In the good old days, prior to EL7 and systemd, the syslog daemon (and, later, the rsyslog daemon) would listen on the unix socket /dev/log for messages sent from daemons. The syslog daemon would then decide on which messages to record on the console, to local text files or to a remote syslog host.
With the introduction of systemd, an additional logging daemon has been added to the mix – journald. Journald provides much of the functionality of syslog – eg listening for messages from daemons – but it also adds the ability to receive :-
- Structured system log messages via the native Journal API
- Standard output and standard error of system services
- Audit records, via the audit subsystem
Journald stores messages in structured, indexed binary journals rather than in text files. The authors argue that this makes it easier to make queries of local log files. Whether that is true or not, one definite advantage of journald is that it can create per-user journal files. Many daemons, eg sshd, mate-session, gnome-keyring-daemon etc, log user specific information to /dev/log : this was previously unavailable to the user as the syslog file was protected. Per-user journal files allow individual users to read log entries specific to their account.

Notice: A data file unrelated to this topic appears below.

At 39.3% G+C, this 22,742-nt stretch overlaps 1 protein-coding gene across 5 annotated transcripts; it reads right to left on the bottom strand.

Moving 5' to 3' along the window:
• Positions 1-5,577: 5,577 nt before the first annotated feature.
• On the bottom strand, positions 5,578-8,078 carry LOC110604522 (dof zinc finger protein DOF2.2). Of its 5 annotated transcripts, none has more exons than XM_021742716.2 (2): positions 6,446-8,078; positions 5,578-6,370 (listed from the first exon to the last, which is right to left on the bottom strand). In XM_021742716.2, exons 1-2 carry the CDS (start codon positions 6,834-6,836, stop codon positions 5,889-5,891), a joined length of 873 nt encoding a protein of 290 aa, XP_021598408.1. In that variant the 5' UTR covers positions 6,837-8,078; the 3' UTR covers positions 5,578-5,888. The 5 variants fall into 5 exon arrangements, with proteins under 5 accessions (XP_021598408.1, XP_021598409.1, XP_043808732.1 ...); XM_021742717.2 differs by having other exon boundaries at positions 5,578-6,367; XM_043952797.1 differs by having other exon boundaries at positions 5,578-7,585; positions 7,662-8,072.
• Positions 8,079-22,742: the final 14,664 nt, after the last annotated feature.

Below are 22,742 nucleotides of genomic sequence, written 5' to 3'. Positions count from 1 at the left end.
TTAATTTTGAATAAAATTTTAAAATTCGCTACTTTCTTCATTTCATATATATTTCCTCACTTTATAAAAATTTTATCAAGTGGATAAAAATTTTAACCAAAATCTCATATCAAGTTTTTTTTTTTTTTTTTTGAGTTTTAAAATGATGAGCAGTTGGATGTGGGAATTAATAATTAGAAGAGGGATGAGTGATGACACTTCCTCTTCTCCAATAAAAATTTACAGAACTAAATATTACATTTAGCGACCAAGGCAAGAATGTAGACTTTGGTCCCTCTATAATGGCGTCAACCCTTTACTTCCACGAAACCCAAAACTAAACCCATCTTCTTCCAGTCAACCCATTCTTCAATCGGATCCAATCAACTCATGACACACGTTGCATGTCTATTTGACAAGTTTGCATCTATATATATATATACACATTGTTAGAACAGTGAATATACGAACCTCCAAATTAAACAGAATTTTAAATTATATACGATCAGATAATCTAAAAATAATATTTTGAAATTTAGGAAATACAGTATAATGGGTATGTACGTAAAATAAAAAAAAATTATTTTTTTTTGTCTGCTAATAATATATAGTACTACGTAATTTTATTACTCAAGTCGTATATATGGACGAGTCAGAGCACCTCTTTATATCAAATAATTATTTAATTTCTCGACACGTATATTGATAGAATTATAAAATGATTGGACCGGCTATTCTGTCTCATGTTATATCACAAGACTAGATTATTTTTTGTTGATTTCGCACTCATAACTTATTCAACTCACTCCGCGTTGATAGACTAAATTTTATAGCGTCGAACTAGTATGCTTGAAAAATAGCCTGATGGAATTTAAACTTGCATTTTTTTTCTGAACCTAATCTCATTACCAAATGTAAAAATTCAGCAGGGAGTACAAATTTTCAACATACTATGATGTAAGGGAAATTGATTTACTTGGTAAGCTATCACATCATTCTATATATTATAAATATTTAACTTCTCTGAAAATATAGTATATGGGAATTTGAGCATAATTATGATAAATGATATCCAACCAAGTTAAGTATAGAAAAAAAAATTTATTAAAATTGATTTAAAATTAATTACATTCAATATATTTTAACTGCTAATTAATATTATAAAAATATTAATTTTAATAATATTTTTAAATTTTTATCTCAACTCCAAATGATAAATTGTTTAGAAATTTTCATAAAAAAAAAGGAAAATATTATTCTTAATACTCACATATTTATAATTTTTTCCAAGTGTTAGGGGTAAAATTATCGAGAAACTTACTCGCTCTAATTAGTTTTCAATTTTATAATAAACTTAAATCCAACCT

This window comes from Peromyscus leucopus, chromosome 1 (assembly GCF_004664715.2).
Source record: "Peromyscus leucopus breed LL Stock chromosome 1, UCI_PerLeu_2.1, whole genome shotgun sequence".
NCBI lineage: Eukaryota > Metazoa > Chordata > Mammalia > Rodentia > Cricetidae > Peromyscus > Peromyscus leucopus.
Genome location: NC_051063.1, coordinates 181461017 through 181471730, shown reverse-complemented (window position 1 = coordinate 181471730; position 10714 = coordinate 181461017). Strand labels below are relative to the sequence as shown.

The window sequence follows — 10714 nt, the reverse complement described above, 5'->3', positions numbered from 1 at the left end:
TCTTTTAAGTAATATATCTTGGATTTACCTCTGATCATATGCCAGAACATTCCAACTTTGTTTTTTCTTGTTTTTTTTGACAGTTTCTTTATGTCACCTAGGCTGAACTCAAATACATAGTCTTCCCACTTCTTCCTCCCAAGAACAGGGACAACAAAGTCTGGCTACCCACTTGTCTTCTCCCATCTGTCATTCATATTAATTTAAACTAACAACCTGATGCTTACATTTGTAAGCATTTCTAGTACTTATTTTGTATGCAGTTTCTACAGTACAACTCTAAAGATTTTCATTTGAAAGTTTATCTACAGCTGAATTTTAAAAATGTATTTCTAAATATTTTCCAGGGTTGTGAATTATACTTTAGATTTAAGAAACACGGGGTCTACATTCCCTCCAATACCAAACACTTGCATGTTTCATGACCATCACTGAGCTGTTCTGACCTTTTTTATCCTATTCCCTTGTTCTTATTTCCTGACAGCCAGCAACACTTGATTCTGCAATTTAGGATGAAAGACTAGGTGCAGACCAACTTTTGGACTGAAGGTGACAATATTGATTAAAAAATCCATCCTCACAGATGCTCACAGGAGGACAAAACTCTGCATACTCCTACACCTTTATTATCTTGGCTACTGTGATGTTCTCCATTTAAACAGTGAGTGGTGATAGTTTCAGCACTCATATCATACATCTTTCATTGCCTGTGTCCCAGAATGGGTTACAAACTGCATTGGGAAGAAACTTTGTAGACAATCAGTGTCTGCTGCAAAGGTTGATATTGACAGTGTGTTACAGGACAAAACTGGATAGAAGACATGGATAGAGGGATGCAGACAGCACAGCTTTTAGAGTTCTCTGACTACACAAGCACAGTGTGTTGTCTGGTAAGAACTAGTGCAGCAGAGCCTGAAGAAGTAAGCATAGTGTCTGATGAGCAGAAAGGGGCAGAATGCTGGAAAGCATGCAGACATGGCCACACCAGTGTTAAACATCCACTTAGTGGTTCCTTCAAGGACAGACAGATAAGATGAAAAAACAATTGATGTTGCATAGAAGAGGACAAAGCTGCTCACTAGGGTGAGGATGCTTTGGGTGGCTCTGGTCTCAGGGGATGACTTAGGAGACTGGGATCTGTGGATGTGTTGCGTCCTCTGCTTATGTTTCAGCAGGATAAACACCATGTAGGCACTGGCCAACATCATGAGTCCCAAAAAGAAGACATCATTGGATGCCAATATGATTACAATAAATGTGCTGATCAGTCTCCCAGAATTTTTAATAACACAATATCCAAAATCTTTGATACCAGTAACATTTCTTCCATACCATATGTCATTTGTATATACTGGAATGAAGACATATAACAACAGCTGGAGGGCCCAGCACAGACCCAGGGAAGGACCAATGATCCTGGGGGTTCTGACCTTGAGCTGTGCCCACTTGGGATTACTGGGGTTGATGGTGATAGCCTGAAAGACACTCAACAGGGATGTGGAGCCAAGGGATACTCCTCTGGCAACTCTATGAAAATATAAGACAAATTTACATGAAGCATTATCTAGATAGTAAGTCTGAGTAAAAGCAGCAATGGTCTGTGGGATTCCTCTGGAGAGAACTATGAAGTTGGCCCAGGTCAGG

The syslog daemon has not disappeared from the scene. Journald does not, yet, have the ability to forward messages to remote logging hosts. Under EL7, journald listens on the /dev/log socket, stores messages in its journals and then passes on the messages to syslog to process. Syslog can then forward messages to remote logging hosts.
For LCFG, we have decided to minimally change the syslog configuration. Log messages will continue to be logged to text files in /var/lcfg/log, but this will be in addition to the journald journals. This gives us some time to become used to querying the journald journals. It may be that we may decide, in the future, to drop logging to text files.